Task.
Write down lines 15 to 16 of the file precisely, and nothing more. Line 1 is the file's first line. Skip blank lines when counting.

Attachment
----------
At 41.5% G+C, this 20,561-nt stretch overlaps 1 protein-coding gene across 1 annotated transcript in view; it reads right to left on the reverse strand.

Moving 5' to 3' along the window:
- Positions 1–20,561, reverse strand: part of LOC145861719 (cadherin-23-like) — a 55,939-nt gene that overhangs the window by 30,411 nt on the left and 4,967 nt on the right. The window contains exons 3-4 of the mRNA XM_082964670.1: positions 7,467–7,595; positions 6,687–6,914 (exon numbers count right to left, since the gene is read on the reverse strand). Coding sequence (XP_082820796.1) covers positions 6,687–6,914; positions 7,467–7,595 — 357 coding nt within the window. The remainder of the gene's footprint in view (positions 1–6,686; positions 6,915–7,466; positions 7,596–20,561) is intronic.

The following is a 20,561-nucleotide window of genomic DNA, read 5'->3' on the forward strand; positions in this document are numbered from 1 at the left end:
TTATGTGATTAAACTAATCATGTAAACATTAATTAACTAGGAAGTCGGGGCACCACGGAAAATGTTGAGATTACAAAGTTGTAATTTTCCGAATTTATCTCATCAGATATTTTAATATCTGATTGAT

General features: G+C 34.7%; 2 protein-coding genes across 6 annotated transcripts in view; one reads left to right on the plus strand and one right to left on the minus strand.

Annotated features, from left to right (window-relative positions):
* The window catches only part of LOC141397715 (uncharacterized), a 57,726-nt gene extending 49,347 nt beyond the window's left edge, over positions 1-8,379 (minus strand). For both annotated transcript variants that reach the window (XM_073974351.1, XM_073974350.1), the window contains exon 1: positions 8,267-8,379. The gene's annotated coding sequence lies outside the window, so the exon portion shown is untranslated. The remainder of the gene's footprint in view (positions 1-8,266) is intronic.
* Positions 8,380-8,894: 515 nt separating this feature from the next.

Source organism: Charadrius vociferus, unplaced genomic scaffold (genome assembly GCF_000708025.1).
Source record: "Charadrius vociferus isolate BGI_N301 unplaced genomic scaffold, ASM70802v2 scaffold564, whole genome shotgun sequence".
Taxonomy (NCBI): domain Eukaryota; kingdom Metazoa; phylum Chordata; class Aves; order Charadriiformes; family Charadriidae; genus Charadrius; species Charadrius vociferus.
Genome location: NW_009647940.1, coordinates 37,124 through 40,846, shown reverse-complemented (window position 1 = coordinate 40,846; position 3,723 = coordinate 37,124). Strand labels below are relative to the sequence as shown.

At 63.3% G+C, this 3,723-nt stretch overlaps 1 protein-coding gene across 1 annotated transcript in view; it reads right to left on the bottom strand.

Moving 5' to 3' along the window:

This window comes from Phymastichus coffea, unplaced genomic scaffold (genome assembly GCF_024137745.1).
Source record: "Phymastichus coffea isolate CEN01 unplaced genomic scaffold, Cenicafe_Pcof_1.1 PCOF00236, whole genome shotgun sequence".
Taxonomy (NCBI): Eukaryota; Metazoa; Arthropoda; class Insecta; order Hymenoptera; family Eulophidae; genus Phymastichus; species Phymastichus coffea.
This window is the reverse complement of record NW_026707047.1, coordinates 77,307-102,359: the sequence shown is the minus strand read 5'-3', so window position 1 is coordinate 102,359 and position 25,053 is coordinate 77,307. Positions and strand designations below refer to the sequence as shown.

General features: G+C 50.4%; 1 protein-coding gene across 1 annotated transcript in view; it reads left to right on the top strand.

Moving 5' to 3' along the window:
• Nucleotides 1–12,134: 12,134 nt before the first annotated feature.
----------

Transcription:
Moving 5' to 3' along the window:

This window comes from Phymastichus coffea, unplaced genomic scaffold (genome assembly GCF_024137745.1).